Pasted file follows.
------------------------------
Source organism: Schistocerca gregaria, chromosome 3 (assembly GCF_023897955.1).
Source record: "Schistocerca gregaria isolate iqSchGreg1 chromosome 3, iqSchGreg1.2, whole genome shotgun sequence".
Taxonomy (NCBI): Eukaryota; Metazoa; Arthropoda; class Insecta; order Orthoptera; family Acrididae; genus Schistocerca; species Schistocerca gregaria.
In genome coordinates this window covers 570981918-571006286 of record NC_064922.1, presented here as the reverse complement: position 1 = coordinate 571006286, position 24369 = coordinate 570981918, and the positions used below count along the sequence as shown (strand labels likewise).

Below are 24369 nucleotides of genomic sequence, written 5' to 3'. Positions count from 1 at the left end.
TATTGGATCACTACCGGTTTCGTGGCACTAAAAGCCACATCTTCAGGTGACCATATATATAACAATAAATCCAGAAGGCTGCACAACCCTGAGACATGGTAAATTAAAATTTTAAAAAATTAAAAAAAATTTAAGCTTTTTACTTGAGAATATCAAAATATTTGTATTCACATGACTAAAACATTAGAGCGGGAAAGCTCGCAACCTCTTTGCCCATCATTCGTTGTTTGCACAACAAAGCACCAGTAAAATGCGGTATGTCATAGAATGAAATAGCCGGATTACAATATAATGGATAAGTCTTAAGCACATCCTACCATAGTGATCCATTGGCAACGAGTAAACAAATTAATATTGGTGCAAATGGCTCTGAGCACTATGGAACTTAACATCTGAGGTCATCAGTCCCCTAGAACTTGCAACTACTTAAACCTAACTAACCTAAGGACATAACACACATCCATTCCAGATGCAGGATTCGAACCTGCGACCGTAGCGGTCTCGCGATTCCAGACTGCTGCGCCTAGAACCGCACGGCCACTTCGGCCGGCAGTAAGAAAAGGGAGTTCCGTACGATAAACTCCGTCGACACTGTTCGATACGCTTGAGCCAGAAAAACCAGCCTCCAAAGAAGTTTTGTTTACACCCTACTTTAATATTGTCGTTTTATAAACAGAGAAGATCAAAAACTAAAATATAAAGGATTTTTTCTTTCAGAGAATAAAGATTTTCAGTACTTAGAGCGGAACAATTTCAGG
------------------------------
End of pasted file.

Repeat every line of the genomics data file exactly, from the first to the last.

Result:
Source organism: Schistocerca gregaria, chromosome 3 (assembly GCF_023897955.1).
Source record: "Schistocerca gregaria isolate iqSchGreg1 chromosome 3, iqSchGreg1.2, whole genome shotgun sequence".
Taxonomy (NCBI): Eukaryota; Metazoa; Arthropoda; class Insecta; order Orthoptera; family Acrididae; genus Schistocerca; species Schistocerca gregaria.
In genome coordinates this window covers 570981918-571006286 of record NC_064922.1, presented here as the reverse complement: position 1 = coordinate 571006286, position 24369 = coordinate 570981918, and the positions used below count along the sequence as shown (strand labels likewise).

Below are 24369 nucleotides of genomic sequence, written 5' to 3'. Positions count from 1 at the left end.
TATTGGATCACTACCGGTTTCGTGGCACTAAAAGCCACATCTTCAGGTGACCATATATATAACAATAAATCCAGAAGGCTGCACAACCCTGAGACATGGTAAATTAAAATTTTAAAAAATTAAAAAAAATTTAAGCTTTTTACTTGAGAATATCAAAATATTTGTATTCACATGACTAAAACATTAGAGCGGGAAAGCTCGCAACCTCTTTGCCCATCATTCGTTGTTTGCACAACAAAGCACCAGTAAAATGCGGTATGTCATAGAATGAAATAGCCGGATTACAATATAATGGATAAGTCTTAAGCACATCCTACCATAGTGATCCATTGGCAACGAGTAAACAAATTAATATTGGTGCAAATGGCTCTGAGCACTATGGAACTTAACATCTGAGGTCATCAGTCCCCTAGAACTTGCAACTACTTAAACCTAACTAACCTAAGGACATAACACACATCCATTCCAGATGCAGGATTCGAACCTGCGACCGTAGCGGTCTCGCGATTCCAGACTGCTGCGCCTAGAACCGCACGGCCACTTCGGCCGGCAGTAAGAAAAGGGAGTTCCGTACGATAAACTCCGTCGACACTGTTCGATACGCTTGAGCCAGAAAAACCAGCCTCCAAAGAAGTTTTGTTTACACCCTACTTTAATATTGTCGTTTTATAAACAGAGAAGATCAAAAACTAAAATATAAAGGATTTTTTCTTTCAGAGAATAAAGATTTTCAGTACTTAGAGCGGAACAATTTCAGG